Corporate lawyer Arthur Raven is the court-appointed attorney for a Death Row inmate. Convinced his client is innocent thanks to new evidence, Raven is a fervent crusader--and also a rookie in the vicious world of criminal law.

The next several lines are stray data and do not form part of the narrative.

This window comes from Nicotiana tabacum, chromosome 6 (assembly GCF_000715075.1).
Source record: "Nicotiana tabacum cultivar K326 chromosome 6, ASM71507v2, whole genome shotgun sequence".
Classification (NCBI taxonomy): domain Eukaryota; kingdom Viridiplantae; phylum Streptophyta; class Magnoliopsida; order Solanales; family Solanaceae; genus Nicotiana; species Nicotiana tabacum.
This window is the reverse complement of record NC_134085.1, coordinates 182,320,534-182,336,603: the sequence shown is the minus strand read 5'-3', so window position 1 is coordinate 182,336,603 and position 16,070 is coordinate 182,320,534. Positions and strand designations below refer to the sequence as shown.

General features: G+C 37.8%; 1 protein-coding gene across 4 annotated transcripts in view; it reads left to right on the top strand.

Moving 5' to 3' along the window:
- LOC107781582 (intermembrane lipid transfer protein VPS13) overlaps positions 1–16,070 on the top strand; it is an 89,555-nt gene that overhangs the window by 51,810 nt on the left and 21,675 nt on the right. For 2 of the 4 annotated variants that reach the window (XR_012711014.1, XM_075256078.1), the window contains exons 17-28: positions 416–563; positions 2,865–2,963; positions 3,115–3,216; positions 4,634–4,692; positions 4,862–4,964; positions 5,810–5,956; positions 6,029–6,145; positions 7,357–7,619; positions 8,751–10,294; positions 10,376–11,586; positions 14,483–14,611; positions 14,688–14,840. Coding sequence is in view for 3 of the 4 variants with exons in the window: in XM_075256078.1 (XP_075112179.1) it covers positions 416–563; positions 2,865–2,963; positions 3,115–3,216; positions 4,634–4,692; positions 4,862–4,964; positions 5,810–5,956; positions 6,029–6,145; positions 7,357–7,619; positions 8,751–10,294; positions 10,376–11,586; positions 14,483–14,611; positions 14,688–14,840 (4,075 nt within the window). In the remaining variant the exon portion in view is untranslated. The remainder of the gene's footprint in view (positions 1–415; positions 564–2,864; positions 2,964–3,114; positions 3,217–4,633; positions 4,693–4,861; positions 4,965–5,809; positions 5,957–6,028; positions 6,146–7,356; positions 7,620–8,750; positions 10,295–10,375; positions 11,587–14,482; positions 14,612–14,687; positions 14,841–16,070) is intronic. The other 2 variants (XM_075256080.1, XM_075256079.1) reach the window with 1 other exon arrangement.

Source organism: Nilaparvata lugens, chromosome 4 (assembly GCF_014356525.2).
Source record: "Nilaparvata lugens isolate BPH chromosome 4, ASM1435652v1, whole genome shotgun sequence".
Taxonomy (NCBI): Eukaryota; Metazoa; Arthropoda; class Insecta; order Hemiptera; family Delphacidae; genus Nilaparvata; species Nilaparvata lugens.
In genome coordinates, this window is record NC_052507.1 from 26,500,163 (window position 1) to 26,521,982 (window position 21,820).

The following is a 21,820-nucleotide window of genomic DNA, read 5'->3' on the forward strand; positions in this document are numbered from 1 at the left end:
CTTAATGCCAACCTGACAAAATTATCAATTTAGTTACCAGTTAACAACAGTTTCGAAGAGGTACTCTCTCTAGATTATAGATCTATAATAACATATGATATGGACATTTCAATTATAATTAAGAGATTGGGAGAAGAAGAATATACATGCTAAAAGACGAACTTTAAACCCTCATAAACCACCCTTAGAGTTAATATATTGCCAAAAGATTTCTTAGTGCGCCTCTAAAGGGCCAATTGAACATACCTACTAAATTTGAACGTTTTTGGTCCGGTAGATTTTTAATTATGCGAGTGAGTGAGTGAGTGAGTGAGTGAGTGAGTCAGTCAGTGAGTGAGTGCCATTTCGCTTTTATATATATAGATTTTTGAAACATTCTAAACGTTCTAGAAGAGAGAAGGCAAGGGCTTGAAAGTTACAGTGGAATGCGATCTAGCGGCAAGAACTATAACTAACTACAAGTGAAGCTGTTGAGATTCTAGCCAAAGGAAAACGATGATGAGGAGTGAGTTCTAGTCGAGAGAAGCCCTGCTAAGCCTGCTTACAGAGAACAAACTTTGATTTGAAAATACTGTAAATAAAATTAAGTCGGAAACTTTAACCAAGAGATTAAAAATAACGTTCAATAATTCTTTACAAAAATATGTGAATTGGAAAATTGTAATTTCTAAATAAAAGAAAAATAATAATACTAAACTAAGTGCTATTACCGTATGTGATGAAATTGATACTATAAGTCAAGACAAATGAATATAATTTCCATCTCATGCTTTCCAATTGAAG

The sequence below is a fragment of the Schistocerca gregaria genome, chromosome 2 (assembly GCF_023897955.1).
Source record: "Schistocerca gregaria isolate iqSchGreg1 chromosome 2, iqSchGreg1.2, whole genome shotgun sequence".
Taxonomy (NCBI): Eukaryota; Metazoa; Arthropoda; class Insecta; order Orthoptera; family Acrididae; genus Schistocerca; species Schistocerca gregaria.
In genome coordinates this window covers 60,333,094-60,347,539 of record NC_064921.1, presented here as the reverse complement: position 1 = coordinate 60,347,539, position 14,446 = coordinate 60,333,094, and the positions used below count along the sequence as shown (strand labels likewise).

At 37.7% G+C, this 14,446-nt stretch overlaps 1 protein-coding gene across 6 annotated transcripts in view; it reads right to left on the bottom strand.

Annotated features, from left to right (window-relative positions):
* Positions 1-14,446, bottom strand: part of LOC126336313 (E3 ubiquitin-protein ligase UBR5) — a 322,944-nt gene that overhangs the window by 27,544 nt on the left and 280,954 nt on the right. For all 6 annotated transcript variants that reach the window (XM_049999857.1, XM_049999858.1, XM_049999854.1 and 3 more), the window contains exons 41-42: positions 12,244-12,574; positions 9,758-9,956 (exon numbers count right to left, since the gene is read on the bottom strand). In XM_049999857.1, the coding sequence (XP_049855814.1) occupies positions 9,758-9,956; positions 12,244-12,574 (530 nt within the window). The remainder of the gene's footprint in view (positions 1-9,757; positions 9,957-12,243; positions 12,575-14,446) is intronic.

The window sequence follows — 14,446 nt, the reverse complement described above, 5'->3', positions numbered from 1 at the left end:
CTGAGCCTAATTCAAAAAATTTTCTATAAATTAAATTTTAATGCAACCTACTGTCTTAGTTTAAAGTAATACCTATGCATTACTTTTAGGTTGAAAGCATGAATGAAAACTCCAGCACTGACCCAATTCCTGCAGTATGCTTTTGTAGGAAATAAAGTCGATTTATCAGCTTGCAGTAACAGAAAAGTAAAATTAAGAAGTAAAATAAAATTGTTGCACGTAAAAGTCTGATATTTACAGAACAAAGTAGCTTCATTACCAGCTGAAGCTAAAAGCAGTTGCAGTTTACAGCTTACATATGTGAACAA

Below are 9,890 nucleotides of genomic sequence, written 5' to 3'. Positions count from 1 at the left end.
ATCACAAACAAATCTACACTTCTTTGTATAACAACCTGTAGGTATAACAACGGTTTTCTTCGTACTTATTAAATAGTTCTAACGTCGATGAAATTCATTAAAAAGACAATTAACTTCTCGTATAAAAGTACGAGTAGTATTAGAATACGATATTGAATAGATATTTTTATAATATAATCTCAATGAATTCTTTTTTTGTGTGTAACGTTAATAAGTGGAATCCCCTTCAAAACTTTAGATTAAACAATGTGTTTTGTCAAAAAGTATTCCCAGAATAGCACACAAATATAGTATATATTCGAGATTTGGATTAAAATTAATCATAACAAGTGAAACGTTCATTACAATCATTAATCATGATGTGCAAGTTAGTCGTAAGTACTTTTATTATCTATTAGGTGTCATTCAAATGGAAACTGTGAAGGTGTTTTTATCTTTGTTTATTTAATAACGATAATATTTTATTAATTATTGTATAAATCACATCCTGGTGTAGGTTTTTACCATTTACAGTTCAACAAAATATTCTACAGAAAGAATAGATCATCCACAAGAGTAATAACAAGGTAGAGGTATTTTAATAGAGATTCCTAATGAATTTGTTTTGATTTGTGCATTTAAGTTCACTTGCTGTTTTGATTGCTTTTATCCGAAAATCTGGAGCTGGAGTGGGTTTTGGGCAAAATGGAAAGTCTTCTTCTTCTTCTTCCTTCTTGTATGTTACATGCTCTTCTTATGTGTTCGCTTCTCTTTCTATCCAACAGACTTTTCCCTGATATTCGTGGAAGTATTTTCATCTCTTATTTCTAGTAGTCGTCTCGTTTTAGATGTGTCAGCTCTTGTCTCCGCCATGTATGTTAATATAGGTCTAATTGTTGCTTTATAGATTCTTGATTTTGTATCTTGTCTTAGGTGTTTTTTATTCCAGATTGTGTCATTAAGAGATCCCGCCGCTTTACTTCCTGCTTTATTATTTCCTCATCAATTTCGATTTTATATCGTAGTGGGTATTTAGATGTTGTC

Arthur Raven, more versed in corporate law than criminal defense, is not eager to accept the court-appointed task of handling death-row inmate "Squirrel" Gandolph's last-minute appeal of his murder conviction. Fast approaching middle age, Arthur has come to terms with the burdens and disappointments of his life, among which are a schizophrenic sister for whom he is responsible and the realization that he will probably never make an enduring connection with a woman. But when evidence surfaces that might exonerate his client, he rises to the occasion with a quiet determination to see justice done. Facing a formidable prosecuting attorney and her former lover, the policeman whose testimony convinced Judge Gillian Sullivan to find Squirrel guilty, Arthur's persistence not only wins his client a temporary reprieve from execution but also endears him to Sullivan, who has fallen on hard times since Squirrel's trial--fresh out of prison herself for taking bribes, she is a most unlikely candidate for Arthur's affections. Scott Turow's masterful characterization of complex and multidimensional people catalyzed by events into searching reexamination of their own motives and ambitions is matched by the intricacies of his plot, which itself is well served by his insider's knowledge of the criminal justice system and his extraordinary understanding of the vagaries of the human heart. The prose is luminescent, the narrative compelling, and the moral implications of Arthur's personal and professional choices beautifully articulated. This is a tour de force for a novelist writing at the top of his game. --Jane Adams